Preference in Girls' Lower Limb Tasks
The research on laterality indicates that children become increasingly right preferent with age but these relate mainly todata on the upper limbs while lower limb preference is limited. This study investigated the direction of six lower limb preference tasks which included: kicking (stationary and moving ball); pick-up; step-up; balance and hopping. Fifty-one girls in the age group of 3, 4, 5 and 6 years were tested over four sessions at four monthly intervals and classified as right, left or mixed preferent after performing on two successive trials. This study hypothesized that girls would become increasingly right preferent with age and that lower limb preference would differ for each task. Data analysis used a three-way ANOVA repeated measures procedure with Age (4 levels) as the between subjects factor and Session (4 sessions) and Task (6 tasks) as the within subjects factors (N = 51). The ANOVA results showed two task groupings indicating that lower limb preference is task dependent. The authors proposed the interaction of individual differences, changing task and environmental demands influence the expression of lower limb preference.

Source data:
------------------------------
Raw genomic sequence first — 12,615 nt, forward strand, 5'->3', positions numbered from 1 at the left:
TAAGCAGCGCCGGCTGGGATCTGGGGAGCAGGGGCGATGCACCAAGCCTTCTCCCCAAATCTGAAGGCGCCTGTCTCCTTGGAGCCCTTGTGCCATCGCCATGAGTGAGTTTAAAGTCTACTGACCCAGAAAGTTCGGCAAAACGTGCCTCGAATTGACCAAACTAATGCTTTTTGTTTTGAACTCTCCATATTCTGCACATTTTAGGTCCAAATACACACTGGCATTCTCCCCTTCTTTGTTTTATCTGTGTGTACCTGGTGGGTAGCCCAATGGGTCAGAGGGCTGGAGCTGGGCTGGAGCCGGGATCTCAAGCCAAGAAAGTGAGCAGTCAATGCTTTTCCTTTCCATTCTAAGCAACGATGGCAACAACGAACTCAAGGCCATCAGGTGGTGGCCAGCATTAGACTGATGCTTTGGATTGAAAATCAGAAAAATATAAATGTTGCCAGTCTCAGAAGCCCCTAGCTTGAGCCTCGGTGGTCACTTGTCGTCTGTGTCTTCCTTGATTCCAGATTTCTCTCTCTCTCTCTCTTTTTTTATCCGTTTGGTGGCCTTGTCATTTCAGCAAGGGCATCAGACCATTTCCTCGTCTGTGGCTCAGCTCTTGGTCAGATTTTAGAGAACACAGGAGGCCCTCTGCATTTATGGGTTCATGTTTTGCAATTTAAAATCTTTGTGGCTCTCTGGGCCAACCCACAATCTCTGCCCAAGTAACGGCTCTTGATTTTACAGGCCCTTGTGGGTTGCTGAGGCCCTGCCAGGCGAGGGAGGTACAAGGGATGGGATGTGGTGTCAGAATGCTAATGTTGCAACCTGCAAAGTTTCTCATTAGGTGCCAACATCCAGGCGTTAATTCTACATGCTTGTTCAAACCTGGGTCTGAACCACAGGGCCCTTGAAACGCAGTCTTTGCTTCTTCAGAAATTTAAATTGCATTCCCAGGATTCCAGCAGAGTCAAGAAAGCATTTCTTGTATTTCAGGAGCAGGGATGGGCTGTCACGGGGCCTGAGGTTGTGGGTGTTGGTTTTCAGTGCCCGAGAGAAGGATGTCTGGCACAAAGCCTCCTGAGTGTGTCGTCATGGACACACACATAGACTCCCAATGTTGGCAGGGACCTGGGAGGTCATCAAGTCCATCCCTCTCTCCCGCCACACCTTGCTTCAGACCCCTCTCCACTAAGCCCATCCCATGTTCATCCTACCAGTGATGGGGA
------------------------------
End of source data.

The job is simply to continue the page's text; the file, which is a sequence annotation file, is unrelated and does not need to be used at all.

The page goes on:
Nonis, K. P., Larkin, D., & Parker, H. E. (2006). Preference in girls' lower limb tasks. Journal of Physical Education and Recreation (Hong Kong), 12(1), 39-46.